“If mankind’s so-called technological progress were to become an enemy of the common good, this would lead to an unfortunate regression to a form of barbarianism dictated by the law of the strongest.”..
Pope Francis – ‘Conference on The Common’, ‘Good in the Digital Age’ – Rome, 27 September 2019
Slowly but surely, the Catholic Church has been inching towards greater engagement with the concepts and realities of artificial intelligence. For some years now it has played a constructive role in UN-inspired efforts to consider the banning of certain forms of lethal autonomous weapon systems. It has offered welcome dialogue on the social implications of the impact of robotics on labor markets and sought to widen debate on the potential negative direction of life sciences and genetic research and experimentation.
That the Catholic Church should seek to better appreciate and engage with the potential consequences of AI is unsurprising. One could argue that since the French Revolution and the Industrial Revolution, the Church has had an uneasy relationship with so-called modernity and technology. Modern philosophers and social commentators have targeted the closed systems of faith upon which the Catholic Church is built, believing it incapable of accommodating evolutionary forms of thinking and societal progress.
Indeed, the famous encyclical of Pope Leo XIII, ‘AETERNI PATRIS’ of 1879, which heralded the Church’s endeavor to confront the modernity and technology of the day, called upon the Church’s paramount thinker, both philosopher and theologian, Saint Thomas Aquinas and which in turn led to a building of philosophical ramparts manned by ‘Thomists’ and the clerical hierarchy.
The rejection of much of this ‘neo-scholastic’ approach to philosophy was all but complete by the time of Vatican II in the early 1960s, although supporters of Thomism clearly felt that what had been discarded was less the system of Thomas Aquinas and more the varied interpretations of his thinking and with it some interesting perspectives on what it means to be human. Efforts at sounding warnings about the behavior of mankind and the impact of technology, together forging a ‘tyranny of relativism’, seemed to have been left to Catholic philosophers like Karol Woytila and Joseph Ratzinger – both of whom went on to become head of the Catholic Church in turn.
Interestingly, could the views of Thomas Aquinas once more be resuscitated to support Church thinkers as they engage with what passes for current philosophy and modernity and the societal impact of the latest forms of technology?
Maybe it is not such a surprise that Aquinas can speak to us today from the thirteenth century. The medieval ‘schoolman’ could not have conceived of artificial intelligence and the panoply of technical advancements we take for granted. He did, however, know a great deal about what made us human, the importance of reason as well as faith, the concepts of intellect and the necessity of truth.
Link the above features of Aquinas’s search for understanding of the individual to the efforts of technologists to go beyond man’s physical intellect, structure and physiology – the move to a post-human future – and you are philosophically right in Aquinas territory. The latter’s recognition and underlining of the importance of ethics should not be ignored or undervalued in the quest for ethical AI built on data ethics.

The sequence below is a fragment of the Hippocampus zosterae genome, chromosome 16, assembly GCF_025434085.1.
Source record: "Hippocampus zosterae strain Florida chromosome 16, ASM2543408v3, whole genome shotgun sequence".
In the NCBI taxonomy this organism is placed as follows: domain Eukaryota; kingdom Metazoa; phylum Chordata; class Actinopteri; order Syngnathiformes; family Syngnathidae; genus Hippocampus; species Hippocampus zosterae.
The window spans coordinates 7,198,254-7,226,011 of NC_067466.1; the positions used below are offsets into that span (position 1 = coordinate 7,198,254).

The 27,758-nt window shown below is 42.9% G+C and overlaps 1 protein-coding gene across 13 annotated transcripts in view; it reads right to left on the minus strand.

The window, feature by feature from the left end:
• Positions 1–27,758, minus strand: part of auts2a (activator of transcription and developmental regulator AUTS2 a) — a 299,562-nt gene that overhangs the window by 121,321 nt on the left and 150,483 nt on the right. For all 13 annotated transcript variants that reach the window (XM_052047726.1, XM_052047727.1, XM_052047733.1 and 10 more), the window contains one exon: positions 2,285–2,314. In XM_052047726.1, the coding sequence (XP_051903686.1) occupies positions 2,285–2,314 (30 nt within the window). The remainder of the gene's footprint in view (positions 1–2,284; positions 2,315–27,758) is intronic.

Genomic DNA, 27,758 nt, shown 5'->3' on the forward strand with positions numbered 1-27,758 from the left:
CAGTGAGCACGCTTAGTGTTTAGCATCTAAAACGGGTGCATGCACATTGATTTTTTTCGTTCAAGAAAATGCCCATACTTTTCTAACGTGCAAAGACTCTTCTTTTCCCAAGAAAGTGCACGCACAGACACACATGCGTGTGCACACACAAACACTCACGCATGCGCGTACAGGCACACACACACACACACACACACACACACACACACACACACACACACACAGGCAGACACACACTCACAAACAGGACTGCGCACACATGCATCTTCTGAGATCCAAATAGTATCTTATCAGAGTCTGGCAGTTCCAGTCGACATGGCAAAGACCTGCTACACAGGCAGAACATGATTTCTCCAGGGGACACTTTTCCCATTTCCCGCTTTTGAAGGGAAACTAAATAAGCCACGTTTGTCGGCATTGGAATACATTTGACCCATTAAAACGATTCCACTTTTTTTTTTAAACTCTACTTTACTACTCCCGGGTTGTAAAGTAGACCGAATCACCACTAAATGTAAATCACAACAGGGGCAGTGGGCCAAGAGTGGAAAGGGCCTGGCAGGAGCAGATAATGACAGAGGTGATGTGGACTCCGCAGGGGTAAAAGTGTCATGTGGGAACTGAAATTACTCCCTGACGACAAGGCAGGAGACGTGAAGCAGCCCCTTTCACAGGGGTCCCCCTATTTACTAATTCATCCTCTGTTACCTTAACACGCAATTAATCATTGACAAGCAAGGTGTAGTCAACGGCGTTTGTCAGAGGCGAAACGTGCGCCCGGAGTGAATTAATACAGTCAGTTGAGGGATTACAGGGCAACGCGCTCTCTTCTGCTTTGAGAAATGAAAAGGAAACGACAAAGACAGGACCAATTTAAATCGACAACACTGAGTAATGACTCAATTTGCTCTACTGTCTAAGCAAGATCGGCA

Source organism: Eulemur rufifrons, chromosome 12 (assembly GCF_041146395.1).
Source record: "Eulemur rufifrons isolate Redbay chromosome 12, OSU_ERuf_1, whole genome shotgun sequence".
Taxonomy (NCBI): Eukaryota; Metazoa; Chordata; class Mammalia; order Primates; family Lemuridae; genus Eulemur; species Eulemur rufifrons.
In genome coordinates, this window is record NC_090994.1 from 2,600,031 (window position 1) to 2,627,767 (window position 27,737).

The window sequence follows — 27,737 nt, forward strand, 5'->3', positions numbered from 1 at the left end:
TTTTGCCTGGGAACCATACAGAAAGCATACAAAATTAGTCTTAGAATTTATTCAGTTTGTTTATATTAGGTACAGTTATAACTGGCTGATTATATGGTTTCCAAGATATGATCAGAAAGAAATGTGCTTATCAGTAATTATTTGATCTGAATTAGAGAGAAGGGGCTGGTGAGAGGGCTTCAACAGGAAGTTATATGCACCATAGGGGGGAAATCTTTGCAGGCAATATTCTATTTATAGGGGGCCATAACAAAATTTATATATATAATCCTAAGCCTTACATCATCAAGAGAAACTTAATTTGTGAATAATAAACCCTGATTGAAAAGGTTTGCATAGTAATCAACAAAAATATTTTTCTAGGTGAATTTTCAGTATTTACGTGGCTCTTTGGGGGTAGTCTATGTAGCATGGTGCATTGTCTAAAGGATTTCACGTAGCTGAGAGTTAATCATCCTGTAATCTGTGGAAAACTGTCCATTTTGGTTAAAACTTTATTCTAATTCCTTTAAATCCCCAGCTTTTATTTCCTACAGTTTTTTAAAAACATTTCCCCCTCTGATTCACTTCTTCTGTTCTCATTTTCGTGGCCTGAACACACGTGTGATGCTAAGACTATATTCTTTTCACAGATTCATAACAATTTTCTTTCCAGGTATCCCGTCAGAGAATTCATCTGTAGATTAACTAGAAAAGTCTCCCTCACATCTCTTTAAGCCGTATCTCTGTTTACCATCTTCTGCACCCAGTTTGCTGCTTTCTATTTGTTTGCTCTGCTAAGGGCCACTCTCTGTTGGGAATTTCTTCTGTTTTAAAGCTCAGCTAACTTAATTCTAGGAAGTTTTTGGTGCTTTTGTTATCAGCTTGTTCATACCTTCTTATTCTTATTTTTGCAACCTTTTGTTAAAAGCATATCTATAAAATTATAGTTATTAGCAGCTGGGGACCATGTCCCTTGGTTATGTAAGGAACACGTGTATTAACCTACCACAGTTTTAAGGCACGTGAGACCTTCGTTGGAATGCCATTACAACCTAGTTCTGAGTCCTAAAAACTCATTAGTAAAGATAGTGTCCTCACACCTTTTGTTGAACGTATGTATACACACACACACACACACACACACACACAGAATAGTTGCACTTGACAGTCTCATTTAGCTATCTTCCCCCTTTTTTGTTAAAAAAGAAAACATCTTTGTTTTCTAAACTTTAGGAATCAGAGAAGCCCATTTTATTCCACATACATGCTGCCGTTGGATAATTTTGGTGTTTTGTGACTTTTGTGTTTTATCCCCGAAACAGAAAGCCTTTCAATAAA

Even should AI exploration and research take us beyond the physical realm and expand our models of cognition to the hypothetical world of sentient machines inspired by super neural networks, Aquinas is there to pose some tricky questions. What is the purpose of such technologies? Does man envisage non-corporeal intelligence as a modern form of angel? The creation and purpose of humanity that Aquinas understood brings us back to closed systems or at least a creation with a recognizable purpose. Can the same be said of those who seek or sponsor the so-called ‘singularity’?
Seeking to use Aquinas to find answers about the future of AI and the development of certain emergent technologies is not a vacuous exercise in ‘back to the future theology’. Given the terrible destruction of mankind in ‘modern times’, especially both world wars and the advent of nuclear weapons, all inspired by man-made ideologies and philosophies and its associated technological progress, is it any wonder that the Catholic Church might have misgivings about some directions of our AI future?
In 1998, the then Pope John Paul II, in his encyclical FIDES ET RATIO, called for the Church and in particular Catholic philosophers to engage in public debate with the then current philosophy and the dominant scientific traditions. Pope Francis and before him, Pope Benedict have since echoed that call.
Perhaps the time is right, therefore, for greater public debate on the role of AI and its impact on human reason and destiny. As our societies globally are shaped by numerous technical innovations, many of them exceedingly beneficial – but not all – then more transparency and debate is a clear public good and should that debate be aided by the thoughts and words of a medieval philosopher, Thomas Aquinas, then so be it.